Number of breaks to rest the eyes is on the rise.
ORLANDO, Jan., 2014 – The substantial majority of employees are regularly affected by at least one visual disturbance at work that could diminish their performance, with most taking multiple breaks during the day to rest their eyes, according to new research sponsored by Transitions Optical, Inc. The company’s annual Employee Perceptions of Vision Benefits survey reveals that 79 percent of employees say they encounter at least one visual disturbance that bothers their eyes at work, and more than half (53 percent) admit they take at least one break daily to rest their eyes because they hurt or feel uncomfortable.
“Eye health is critical to staff performance, and is a huge contributor to productivity,” said Vincent Young, M.D., who is chairman of the Division of Ophthalmology at Albert Einstein Medical Center in Philadelphia and presented the new survey results during Transitions Optical’s 2014 Academy event. “To work well, you have to feel well. And you can’t feel your best if you aren’t seeing your best.”
The top visual complaint is tired eyes, with nearly half (47 percent) of employees reporting this. About a third of employees are bothered by other problems, including light reflecting off of their computer screen, bright, glaring light, dry eyes and blurry vision. Another 18 percent say their eyes tear, while 16 percent have trouble with light reflected off of personal devices and another 16 percent are bothered by reflections off of outdoor surfaces [TABLE 1]. Employees who identify themselves as Hispanic are the most likely to experience visual disturbances of all the ethnic groups polled.
A significant 29 percent of all workers say they suffer from headaches as a result of visual disturbances. According to the National Headache Foundation, headaches cost the nation $17 billion dollars in absenteeism, lost productivity and medical expenses. The Foundation also reports that while 90 percent of employees say headaches affect their work performance, only 33 percent tell their employers, indicating a potentially bigger issue than employers realize.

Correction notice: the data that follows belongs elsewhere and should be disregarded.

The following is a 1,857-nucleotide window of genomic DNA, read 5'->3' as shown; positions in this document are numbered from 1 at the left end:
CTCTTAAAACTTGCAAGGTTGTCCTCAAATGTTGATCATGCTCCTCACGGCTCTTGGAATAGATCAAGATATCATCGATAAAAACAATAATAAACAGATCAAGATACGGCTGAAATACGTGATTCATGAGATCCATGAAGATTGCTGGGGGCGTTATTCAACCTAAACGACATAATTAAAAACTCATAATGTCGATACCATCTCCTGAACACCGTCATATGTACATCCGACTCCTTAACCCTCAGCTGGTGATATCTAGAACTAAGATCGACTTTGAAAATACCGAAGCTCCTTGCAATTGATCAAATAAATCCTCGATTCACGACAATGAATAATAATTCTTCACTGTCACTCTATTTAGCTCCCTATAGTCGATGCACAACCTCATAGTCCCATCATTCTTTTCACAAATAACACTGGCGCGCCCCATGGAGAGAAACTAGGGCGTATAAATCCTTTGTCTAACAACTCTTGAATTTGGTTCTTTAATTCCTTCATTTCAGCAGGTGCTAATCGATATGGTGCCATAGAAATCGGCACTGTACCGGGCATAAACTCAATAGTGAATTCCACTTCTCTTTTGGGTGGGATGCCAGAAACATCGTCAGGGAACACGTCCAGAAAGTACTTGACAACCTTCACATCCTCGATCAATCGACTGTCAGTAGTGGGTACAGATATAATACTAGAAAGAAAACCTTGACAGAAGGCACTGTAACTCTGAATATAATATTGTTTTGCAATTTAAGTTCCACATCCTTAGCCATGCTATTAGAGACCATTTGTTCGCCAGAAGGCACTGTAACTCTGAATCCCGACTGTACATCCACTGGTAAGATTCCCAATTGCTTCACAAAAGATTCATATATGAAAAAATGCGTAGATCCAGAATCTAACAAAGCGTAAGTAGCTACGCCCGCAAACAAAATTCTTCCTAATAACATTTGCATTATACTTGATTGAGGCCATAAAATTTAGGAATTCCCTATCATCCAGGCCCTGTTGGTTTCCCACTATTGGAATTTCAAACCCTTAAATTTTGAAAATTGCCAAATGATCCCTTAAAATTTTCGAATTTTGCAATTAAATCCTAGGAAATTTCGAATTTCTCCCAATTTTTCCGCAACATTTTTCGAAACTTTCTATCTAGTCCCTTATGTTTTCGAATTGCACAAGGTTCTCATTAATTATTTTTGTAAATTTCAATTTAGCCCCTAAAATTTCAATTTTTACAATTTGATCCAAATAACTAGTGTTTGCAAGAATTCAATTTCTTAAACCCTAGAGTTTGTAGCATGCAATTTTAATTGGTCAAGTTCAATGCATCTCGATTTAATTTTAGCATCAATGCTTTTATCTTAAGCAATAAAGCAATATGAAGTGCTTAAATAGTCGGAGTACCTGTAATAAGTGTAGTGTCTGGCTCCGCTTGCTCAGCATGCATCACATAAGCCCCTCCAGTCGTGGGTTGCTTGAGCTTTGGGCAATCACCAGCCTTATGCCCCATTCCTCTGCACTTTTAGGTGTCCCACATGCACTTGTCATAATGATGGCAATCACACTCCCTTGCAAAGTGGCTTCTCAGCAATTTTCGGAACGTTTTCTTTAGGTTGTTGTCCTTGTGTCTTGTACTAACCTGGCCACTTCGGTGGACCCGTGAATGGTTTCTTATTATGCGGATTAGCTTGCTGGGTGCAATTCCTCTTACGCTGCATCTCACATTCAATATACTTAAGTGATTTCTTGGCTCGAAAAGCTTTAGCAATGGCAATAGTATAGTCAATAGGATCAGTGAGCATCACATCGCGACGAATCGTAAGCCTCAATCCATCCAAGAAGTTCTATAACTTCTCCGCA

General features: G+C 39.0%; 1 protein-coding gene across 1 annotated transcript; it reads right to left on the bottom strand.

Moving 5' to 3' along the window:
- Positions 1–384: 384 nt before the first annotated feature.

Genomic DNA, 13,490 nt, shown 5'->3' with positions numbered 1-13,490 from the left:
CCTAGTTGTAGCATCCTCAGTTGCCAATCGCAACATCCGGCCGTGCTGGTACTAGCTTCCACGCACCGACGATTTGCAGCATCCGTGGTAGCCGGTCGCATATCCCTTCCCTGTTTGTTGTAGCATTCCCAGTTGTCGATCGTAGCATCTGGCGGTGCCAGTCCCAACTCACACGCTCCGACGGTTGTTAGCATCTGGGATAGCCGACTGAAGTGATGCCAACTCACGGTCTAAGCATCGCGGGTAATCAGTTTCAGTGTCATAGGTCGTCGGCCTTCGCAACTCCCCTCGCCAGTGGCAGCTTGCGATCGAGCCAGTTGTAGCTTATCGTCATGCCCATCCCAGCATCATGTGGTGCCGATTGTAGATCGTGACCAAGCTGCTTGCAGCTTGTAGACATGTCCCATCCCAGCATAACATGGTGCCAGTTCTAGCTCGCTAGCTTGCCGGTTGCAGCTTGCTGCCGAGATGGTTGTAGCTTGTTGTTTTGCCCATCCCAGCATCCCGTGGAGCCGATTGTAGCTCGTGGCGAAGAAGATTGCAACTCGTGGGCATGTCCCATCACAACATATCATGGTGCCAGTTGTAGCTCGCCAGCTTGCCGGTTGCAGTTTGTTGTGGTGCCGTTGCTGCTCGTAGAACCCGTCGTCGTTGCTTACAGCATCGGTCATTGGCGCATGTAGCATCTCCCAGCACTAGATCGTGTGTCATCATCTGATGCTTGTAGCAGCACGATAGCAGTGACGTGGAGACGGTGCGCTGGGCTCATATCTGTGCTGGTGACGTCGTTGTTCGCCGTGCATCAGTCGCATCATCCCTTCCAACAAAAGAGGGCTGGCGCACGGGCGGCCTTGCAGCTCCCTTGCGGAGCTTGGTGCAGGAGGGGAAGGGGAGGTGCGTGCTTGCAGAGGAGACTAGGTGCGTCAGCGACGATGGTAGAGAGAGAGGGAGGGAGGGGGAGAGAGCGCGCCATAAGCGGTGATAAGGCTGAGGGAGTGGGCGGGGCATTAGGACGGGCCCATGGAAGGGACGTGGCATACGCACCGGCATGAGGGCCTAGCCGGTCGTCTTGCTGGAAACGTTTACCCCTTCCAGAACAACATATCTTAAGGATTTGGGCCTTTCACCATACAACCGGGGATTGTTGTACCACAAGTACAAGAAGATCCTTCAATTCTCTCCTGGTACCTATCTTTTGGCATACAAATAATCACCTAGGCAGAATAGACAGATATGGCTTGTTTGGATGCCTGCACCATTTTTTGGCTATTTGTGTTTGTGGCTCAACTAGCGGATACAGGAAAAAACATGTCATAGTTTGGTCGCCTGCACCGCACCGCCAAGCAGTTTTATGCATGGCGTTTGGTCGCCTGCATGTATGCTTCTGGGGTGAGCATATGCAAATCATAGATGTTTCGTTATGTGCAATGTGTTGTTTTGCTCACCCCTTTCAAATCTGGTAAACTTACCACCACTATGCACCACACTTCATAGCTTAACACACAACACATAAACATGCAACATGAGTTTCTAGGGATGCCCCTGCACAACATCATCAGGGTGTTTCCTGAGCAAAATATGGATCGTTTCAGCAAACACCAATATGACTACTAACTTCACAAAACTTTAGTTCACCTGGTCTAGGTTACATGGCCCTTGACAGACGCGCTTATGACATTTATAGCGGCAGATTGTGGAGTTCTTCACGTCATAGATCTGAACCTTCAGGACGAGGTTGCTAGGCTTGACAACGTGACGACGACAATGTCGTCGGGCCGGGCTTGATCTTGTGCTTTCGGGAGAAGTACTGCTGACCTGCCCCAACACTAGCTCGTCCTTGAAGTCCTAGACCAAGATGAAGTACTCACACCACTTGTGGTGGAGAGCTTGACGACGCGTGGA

The Employee Perceptions of Vision Benefits research also explored times of day when vision problems are most prevalent, revealing that one third (32 percent) of employees’ eyes bother them most during the afternoon, followed by evening (24 percent) and morning (8 percent). An additional 17 percent reported that their vision bothers them throughout the day [TABLE 2].
With so many workers reporting visual disturbances, it’s not really surprising that more than half (53 percent) say they take breaks during the work day to rest their eyes, but it is a bit alarming that when we asked this question in 2011, only 29 percent were reporting breaks,” said Smith Wyckoff, key account manager, managed care/online retail, Transitions Optical. “That means there has been a 45 percent increase in people taking breaks from their workday to rest their eyes in the past two years, potentially a result of today’s employees working longer hours and being exposed to more electronic devices.”
Further demonstrating the negative impact on productivity, most employees are taking multiple breaks throughout the day on account of vision problems. The average employee takes two breaks per day, but nearly one third (32 percent) are taking three or more breaks, and 13 percent are taking more than five [TABLE 3]. While women are more likely to say they suffer from visual disturbances at work, men are more likely to say they take breaks because of them.
One study shows that eye focusing problems, which can occur with eyestrain and fatigue, may cause employees to lose up to 15 minutes of working time a day. The study reported that this translates into employers losing more than $2,000 per year per employee who suffers from this issue.